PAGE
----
Self-injury

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Self-harm (SH) or deliberate self-harm (DSH) includes self-injury (SI) and self-poisoning and is defined as the intentional, direct injuring of body tissue without suicidal intent. These terms are used in the more recent literature in an attempt to reach a more neutral terminology. The older literature, especially that which predates the DSM-IV-TR, almost exclusively refers to self-mutilation. The term is synonymous with "self-injury."[1][2][3] The most common form of self-harm is skin-cutting but self-harm also covers a wide range of behaviours including, but not limited to, burning, scratching, banging or hitting body parts, interfering with wound healing, hair-pulling (trichotillomania) and the ingestion of toxic substances or objects.[2][4][5] Behaviours associated with substance abuse and eating disorders are usually not considered self-harm because the resulting tissue damage is ordinarily an unintentional side effect.[6] However, the boundaries are not always clear-cut and in some cases behaviours that usually fall outside the boundaries of self-harm may indeed represent self-harm if performed with explicit intent to cause tissue damage.[6] Although suicide is not the intention of self-harm, the relationship between self-harm and suicide is complex, as self-harming behaviour may be potentially life-threatening.[7] There is also an increased risk of suicide in individuals who self-harm[4][8] to the extent that self-harm is found in 40–60% of suicides.[9] However, generalising self-harmers to be suicidal is, in the majority of cases, inaccurate.[10][11]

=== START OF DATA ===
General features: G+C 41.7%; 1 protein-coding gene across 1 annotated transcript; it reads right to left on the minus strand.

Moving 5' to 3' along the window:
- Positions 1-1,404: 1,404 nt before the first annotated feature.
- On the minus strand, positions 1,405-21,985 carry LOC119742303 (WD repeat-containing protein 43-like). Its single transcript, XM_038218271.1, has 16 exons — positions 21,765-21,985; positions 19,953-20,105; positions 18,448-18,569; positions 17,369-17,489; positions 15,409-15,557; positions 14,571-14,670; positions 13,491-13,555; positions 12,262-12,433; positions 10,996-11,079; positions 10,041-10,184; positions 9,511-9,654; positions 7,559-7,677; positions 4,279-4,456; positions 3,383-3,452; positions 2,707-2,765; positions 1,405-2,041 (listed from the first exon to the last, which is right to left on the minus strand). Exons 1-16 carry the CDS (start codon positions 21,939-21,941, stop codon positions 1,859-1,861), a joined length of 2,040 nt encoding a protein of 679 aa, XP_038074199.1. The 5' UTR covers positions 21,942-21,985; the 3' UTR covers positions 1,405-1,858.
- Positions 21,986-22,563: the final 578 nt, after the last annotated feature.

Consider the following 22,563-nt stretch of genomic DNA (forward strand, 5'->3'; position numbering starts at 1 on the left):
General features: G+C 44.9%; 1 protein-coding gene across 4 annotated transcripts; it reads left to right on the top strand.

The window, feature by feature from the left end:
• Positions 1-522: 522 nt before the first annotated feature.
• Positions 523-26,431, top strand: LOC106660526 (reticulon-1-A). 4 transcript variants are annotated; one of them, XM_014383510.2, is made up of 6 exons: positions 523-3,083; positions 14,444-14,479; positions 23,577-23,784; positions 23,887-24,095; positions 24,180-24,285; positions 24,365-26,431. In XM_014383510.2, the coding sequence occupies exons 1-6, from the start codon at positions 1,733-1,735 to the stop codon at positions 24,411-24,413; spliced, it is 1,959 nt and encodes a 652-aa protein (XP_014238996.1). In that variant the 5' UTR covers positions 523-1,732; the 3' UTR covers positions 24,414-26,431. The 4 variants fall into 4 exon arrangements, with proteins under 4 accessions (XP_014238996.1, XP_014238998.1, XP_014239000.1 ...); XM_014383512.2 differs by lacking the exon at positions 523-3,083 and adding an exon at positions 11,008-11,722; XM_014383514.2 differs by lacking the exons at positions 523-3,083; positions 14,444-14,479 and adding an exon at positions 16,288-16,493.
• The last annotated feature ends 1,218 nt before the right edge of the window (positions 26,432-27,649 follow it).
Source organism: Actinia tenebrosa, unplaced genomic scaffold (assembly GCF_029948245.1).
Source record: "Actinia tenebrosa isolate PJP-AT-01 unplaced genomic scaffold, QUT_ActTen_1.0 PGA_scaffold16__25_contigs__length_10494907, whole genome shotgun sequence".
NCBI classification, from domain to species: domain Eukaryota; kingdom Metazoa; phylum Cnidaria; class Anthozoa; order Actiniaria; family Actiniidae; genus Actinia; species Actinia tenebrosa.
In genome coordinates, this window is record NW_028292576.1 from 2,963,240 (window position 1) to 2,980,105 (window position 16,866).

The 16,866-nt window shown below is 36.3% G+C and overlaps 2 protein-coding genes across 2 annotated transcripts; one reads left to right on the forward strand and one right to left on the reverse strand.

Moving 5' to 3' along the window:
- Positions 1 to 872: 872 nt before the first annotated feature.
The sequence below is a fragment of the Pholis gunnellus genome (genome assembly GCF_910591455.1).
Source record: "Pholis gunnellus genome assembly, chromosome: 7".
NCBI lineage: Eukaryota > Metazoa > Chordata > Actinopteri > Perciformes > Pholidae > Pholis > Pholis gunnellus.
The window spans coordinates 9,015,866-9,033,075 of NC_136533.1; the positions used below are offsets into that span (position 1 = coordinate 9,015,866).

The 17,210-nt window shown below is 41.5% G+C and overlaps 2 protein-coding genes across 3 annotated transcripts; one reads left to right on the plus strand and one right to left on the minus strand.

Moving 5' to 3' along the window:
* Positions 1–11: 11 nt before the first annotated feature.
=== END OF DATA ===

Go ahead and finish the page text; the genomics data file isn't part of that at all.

Self-harm in childhood is relatively rare but the rate has been increasing since the 1980s.[12] Self-harm is listed in the Diagnostic and Statistical Manual of Mental Disorders (DSM-IV-TR) as a symptom of borderline personality disorder. However patients with other diagnoses may also self-harm, including those with depression, anxiety disorders, substance abuse, eating disorders, post-traumatic stress disorder, schizophrenia, and several personality disorders.[2] Self-harm is also apparent in high-functioning individuals who have no underlying clinical diagnosis.[6] The motivations for self-harm vary and it may be used to fulfill a number of different functions.[13] These functions include self-harm being used as a coping mechanism which provides temporary relief of intense feelings such as anxiety, depression, stress, emotional numbness and a sense of failure or self-loathing. Self-harm is often associated with a history of trauma and abuse, including emotional abuse, sexual abuse, drug dependence, eating disorders, or mental traits such as low self-esteem or perfectionism. There is also a positive statistical correlation between self-harm and emotional abuse.[14][15] There are a number of different methods that can be used to treat self-harm and which concentrate on either treating the underlying causes or on treating the behaviour itself. When self-harm is associated with depression, antidepressant drugs and treatments may be effective.[8] Other approaches involve avoidance techniques, which focus on keeping the individual occupied with other activities, or replacing the act of self-harm with safer methods that do not lead to permanent damage.[16]

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